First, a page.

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Thread: ammo?

  1. #1
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    i know grains is a weight measurment but do they mean the amount of powder or the bullet???:?

    im new and polish

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    Grains can measure both weight of the powder and weight of the bullet (actually the weight of anything).

    Usually for commercial cartridges if you seen a grain measurement it's the weight of the bullet.

    Naturally the weight of powder is much less than bullet weight. Although it varies widely, a typical 9mm bullet weight would be 115g while a typical powder charge is around 4g, just as as an example.

  3. #3
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    then what do you want for a defence round a heavier or lighter bullet i would imagine a lighter one would go faster?

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    Regular Member Broondog's Avatar
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    some people live by "the bigger the rock, the better".

    and others feel that size doesn't matter and it's all about shot placement.

    this question has been the fuel for many a heated debate over the years on every gun forum i've ever encountered. IMO, to each their own.

    FYI, i'm on the shot placement side. i might throw a smaller rock but i hope to put that rock in an effective place.




    I'm the one who's gotta die when it's time for me to die, so let me live my life the way I want to.
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  5. #5
    Regular Member Dreamer's Avatar
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    Welcome to OCDO!

    To be more technical, 1 grain = 64.79891 milligrams so that a 230grain bullet (like in many .45acp defense rounds) would weight about 14.9 grams, or about .53 ounces...

    I'm in the school of thought that shot placement is key, and bullet size doesn't really matter if you can't hit your target.

    However, I carry a double-stack .45acp with 13+1 rounds, and an extra magazine, loaded with Winchester PXD-1 230 grains. I feel that big and slow is better than small and fast, at least in a defensive situation, in urban settings.

    But you are likely to get hundreds of different opinions when it comes to the "which is best" question. It all really comes down to 1) what can you shoot comfortably, 2)what is best suite to your standard enviroment, and 3) how many rounds do you want to carry, and in which type of firearm...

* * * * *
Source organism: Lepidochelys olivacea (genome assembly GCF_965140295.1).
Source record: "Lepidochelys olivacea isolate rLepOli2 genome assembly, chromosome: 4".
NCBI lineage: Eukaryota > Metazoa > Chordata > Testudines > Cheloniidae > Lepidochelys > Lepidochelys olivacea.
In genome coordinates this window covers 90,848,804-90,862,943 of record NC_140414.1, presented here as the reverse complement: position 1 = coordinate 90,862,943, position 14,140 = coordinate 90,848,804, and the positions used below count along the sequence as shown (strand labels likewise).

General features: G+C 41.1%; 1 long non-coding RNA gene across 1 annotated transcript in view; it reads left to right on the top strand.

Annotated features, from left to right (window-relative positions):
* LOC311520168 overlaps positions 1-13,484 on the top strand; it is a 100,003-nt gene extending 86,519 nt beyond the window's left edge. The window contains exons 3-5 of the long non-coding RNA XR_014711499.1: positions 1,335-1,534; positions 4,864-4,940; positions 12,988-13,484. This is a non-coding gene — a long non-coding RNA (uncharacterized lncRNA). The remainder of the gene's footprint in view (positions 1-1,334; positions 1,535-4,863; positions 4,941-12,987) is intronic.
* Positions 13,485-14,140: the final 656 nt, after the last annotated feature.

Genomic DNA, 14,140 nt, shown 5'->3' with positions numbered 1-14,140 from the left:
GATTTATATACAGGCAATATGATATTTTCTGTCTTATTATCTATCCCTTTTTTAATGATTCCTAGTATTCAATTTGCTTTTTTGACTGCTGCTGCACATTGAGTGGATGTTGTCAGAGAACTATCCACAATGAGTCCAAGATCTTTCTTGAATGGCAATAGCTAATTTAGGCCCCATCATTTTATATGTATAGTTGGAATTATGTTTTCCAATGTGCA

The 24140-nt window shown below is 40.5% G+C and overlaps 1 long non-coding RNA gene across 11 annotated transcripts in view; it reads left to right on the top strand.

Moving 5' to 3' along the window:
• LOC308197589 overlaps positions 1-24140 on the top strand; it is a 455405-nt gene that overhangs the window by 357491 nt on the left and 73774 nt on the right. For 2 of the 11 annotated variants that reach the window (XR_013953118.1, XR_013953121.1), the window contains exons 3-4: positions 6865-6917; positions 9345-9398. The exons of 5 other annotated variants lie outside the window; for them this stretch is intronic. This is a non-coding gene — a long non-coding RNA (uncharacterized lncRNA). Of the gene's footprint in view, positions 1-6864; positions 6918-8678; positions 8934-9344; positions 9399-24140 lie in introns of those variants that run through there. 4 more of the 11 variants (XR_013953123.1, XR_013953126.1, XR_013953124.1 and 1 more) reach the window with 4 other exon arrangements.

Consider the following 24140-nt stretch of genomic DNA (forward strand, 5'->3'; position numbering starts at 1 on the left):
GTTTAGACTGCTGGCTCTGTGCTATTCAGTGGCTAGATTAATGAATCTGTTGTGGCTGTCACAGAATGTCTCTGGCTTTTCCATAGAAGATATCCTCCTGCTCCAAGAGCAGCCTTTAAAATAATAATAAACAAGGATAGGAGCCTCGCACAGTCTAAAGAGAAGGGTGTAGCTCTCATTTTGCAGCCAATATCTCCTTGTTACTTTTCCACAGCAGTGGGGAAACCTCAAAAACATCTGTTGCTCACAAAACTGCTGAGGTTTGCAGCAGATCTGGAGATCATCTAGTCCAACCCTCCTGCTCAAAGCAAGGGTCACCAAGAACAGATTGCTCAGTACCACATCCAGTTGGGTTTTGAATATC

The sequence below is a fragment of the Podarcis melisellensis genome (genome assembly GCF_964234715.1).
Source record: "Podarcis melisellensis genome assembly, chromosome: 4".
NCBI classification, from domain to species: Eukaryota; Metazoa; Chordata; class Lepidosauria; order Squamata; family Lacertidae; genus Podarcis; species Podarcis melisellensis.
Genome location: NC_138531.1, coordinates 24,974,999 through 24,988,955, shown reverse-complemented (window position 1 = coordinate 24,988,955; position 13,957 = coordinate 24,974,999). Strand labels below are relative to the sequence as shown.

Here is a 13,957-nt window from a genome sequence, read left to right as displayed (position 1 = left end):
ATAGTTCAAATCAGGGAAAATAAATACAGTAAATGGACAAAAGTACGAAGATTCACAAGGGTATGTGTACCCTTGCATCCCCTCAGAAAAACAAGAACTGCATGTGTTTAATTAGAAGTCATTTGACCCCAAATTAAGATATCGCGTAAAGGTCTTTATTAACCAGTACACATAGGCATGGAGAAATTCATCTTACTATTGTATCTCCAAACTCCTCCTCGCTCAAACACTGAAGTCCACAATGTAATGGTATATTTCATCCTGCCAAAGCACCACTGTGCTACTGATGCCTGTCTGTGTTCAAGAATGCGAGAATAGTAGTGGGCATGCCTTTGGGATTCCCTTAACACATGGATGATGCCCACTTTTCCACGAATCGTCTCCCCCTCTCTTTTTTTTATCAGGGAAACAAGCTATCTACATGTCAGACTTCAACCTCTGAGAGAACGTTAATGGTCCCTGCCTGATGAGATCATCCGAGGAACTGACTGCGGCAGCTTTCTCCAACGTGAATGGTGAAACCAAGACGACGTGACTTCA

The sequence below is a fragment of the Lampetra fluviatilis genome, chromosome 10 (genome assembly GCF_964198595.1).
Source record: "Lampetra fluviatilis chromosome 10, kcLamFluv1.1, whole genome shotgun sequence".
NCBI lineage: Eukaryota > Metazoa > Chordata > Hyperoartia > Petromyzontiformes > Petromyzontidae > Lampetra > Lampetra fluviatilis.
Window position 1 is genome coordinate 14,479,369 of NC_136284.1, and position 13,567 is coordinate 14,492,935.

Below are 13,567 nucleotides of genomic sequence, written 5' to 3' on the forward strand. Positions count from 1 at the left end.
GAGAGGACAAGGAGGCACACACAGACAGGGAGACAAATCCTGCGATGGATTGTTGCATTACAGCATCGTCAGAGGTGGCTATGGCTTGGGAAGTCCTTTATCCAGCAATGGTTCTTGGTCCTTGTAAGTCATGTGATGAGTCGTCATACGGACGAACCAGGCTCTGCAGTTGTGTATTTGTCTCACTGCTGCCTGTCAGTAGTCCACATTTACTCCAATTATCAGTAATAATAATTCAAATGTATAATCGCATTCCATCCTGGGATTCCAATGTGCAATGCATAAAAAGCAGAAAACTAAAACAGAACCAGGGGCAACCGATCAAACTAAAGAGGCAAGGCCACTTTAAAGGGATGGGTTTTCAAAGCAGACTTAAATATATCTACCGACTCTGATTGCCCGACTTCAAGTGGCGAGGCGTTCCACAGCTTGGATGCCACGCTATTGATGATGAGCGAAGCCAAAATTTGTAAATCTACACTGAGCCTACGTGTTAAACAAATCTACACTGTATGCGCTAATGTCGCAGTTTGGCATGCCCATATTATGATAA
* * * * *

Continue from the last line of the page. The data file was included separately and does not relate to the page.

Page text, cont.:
Personal choice is the ONLY real "right answer"...

    It is our cause to dispel the foggy thinking which avoids hard decisions in the delusion that a world of conflict will somehow mysteriously resolve itself into a world of harmony, if we just don't rock the boat or irritate the forces of aggression—and this is hogwash."
    --Barry Goldwater, 1964

  6. #6
    Regular Member SouthernBoy's Avatar
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    Welcome aboard, we're pleased to have you here.

    There is both a wealth of information and a wealth of opinions and personal preferences when it comes to defensive calibers, bullet designs and weights, and the handguns with which to launch these chosen projectiles. My advice to you is to read much, keep an open mind, learn to separate the BS from facts, and take in as much as you can. You will never stop learning.

    Here is a link to a long series of postings which may help you with defensive ammo and give you some insight you may not otherwise encounter.

    And please do ask questions. There are a lot of people on this site who can and will offer valuable information.


    http://glocktalk.com/forums/showthread.php?t=1165386

    In the final seconds of your life, just before your killer is about to dispatch you to that great eternal darkness, what would you rather have in your hand? A cell phone or a gun?

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  7. #7
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    Welcome,



    Practice, practice, practice. then do it some more. Shot placement is the key.

    I like a .357 or a .40 myself. Have no use or want of a 9mm. While they can and do get the job done, I just do not like them. .45's are, for me, a hunting round and I use them as such.

    This is what I do, and recommend to my friends and students.

    Carry what you are comfy with, and are good at. If you are not able to control your shots, DO NOT CARRY.

    I practice with a lighter load, both for comfort, and cost. Then when done with the practice, I put a full mag thru with the larger loads that I will use as a Defensive load. Muscle memory. You will remember what the last load is that you shot, and when in need, you will not even feel the recoil.


    What I am trying to say, and it comes across better in person, lol, is that you will not feel the recoil of a bigger round when you use it in a defensive action. It will happen so fast, and be over with before you can feel it. Just like when hunting with a large cal rifle. The dang thing hurts like heck to sight in, (20 rounds), but the one or two shots needed to bring down the Elk you never feel.

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